Marginalised people in our society, almost by definition, frequently have their voices silenced. But gradually, as we see representation from such communities grow within the creative sector, artists are breaking through who can share their thoughts, feelings and experience, being the voices we don't listen to often enough.
Ananya Rao-Middleton is one great example. A disabled woman of colour, she became an illustrator directly due to being diagnosed with a brain injury. She uses her much-in-demand work to express herself, post-brain injury, and as someone living with multiple sclerosis.
Stirring, eye-catching and often deeply moving, Ananya's illustrations focus on the lived experiences of women living with chronic illness. With clients including the UN, the UK Parliament, the BBC, Schuh, Kaspersky and Instagram, she describes herself as a feminist illustrator and an activist for people with invisible illnesses. Most recently, she's been illustrating a series of articles for Bitch Media that focus on access and disability justice.
We asked Ananya about art as activism, the issue of invisible disability and the healing power of art.
Do you find you have a lot of power in your practice?
Absolutely. For me, my art is my form of activism; it enables me to communicate ideas on social justice in a way that's accessible, emotive and easy to understand. Before my brain injury, my activism was very much centred around writing about social justice issues. I don't feel able to write in the way I used to, so naturally, art became my method of 'doing' activism.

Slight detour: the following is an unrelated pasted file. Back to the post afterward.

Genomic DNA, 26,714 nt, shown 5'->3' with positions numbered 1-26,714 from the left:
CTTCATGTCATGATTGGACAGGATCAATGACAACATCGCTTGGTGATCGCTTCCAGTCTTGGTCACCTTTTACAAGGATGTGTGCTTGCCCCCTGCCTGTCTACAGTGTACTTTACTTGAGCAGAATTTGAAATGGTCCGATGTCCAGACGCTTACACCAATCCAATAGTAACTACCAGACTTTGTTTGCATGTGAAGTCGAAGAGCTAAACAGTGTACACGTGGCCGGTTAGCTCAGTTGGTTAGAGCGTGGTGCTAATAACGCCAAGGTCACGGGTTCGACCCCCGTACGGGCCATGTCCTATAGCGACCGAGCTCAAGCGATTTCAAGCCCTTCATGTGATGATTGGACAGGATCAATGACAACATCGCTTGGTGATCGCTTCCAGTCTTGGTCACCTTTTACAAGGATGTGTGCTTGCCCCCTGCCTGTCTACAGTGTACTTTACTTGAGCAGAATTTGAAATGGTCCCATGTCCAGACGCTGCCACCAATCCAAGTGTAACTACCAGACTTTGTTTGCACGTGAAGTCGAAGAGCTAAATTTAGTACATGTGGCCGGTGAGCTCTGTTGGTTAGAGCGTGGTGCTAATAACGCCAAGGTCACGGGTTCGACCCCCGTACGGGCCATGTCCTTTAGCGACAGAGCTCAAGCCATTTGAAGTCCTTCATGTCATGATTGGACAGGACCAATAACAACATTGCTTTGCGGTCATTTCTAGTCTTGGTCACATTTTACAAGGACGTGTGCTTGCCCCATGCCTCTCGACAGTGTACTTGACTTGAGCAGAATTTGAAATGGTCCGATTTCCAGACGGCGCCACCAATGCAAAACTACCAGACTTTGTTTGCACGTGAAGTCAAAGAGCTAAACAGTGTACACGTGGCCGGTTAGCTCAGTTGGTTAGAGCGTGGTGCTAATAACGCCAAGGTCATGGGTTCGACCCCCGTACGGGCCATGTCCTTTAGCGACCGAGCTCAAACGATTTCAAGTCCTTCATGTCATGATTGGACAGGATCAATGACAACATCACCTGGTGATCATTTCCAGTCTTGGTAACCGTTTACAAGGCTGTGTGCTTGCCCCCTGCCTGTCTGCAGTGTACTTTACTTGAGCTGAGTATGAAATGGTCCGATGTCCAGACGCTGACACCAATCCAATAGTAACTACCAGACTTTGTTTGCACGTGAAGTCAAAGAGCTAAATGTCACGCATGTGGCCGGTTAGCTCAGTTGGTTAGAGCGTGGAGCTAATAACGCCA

I have a background in History and Anthropology, where I focused on writing about dissent against fascism in India. I'm no longer an academic, but I feel strongly about using the research tools I trained in to ensure my illustrations are community-focused and reflect the lived experiences of people from marginalised communities.
Can art help change the world?
There is great power in illustration as a tool for doing good and highlighting social injustices. Art resonates with people and often provokes emotional reactions that can facilitate social change. That's why art has been used to sway people during times of political change and upheaval, and now is no different. Artists have a very strong political voice, and there's so much power in that. Personally, I'm determined to use my political voice in all the artwork I create.
There is a lot of disability or illness that is indeed invisible. What do you hope people will learn from viewing your work?
I hope that people will understand that disability isn't a straightforward thing that everyone experiences in the same way. Like all lived experiences, it's so nuanced and varies per person.
For non-disabled folks viewing my work, I hope they feel inspired by my illustrations to challenge ableism in their communities. For disabled folks viewing my work, I hope that my illustrations make them feel seen and validated regarding their experiences of living with an invisible disability/illness and know that they are not alone.
On that note, having an invisible disability/illness can leave you feeling very lonely. No one can see what you're going through, and with the amount of medical gaslighting we go through, it can often feel like what we're experiencing is just in our heads. I want my art to show that there is a community out here for folks with invisible disabilities/illnesses who will support them and validate their experiences. We're all in this together!
Art itself can be a wonderful healer: does it help you?
Art has absolutely helped me to heal in several ways. First of all, it was one of the main ways I experienced post-traumatic healing after my brain injury in 2018. At the time, my nervous system felt like it was on fire, and I was obsessively hyper-vigilant about my symptoms: it truly felt like I couldn't switch off.
When I started painting, those moments where I'd allow myself to get lost for hours at a time in the painting process were the only times I felt my mind and body was able to calm down and feel at peace. This is literally because all my attention was solely focused on painting and nothing else.